In no particular order, Iraq, Lebanon, Egypt, Chile, Bolivia, Ecuador, Hong Kong, Haiti, Spain, France. That list is not complete. Squalls of street protests around the world are filling television screens and Twitter feeds. In some ways, it is reassuring that the same issues are resonating in different parts of the world. The “Arab Spring” seems to be everywhere – and year-round.

Economic inequality prompted the displays of public anger in Iraq, Lebanon and Chile, although each had its own trigger. Iraq and Lebanon share with Haiti the frustration of years of misgovernance.

What’s interesting about the protests almost anywhere in the world right now is their lack of form and a clear leader. Sometimes, as in Lebanon and Iraq, they sing or dance to infantile songs such as “Baby Shark” rather than revolutionary anthems.

As for goals, they are sweeping and indistinct, except for Bolivia, Spain and Egypt. In Bolivia, the unrest is about President Evo Morales’s fourth-term election victory, which some describe as a fraud (and he has resigned). In Barcelona, it is anger at the harsh prison sentences for nine Catalan leaders. In Egypt, it’s focused on corruption after a businessman, from self-imposed exile in Europe, posted videos on YouTube alleging the squandering of public funds.

In Iraq, Lebanon, Chile, Hong Kong, Haiti and France, however, there is nothing so defined. As a Lebanese protester told the BBC in reference to the daily charge imposed by the government on voice calls made through WhatsApp and other apps: “We are not here over the WhatsApp. We are here over everything.” (The charge has since been scrapped.)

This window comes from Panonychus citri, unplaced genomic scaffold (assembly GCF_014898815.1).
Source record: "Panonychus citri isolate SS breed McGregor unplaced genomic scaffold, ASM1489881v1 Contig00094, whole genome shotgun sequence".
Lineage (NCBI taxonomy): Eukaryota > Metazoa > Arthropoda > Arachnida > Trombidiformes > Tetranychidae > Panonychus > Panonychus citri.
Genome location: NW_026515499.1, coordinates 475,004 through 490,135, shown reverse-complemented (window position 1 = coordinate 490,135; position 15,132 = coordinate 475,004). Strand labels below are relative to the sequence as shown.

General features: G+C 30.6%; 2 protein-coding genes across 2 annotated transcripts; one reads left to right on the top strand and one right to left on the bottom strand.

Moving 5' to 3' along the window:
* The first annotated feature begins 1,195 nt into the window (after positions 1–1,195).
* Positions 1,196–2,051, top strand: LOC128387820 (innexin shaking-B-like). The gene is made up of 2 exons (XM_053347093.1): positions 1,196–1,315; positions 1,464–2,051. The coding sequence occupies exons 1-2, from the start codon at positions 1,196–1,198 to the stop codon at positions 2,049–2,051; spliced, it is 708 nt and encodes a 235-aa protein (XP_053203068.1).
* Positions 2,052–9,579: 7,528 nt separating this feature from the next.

Haider Jalal, a 21-year-old protester in Baghdad, offered a broad manifesto for the sort of change he might regard as acceptable. It had to be wholesale, the draining of the entire swamp: “I hope to get rid of all the parties that participated in the political process from 2003 to today.”

So, what is happening and why? Michael Heaney, a research fellow in the School of Social and Political Sciences at the University of Glasgow, says: “There’s been more protests and there’s been more coverage of protests, which means that people are learning more about protests. The other is that people are sharing information through social media and communicating with one another about protests.”

Does that mean Iraq is the copycat result of Lebanon and that Lebanon learned from Hong Kong?

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Copycat protests are no less authentic or organic, but they do have a problem. The more the protests are normalized, prompting more and more people to participate in them, the more routine they start to appear and the less threatening they seem to authorities.

They can still force some change: Lebanese Prime Minister Saad Hariri resigned; Iraqi President Barham Salih offered new elections. But the protests’ amorphousness means they are less likely to trigger a systemic overhaul.

RASHMEE ROSHAN LALL is a columnist for The Arab Weekly. She blogs at

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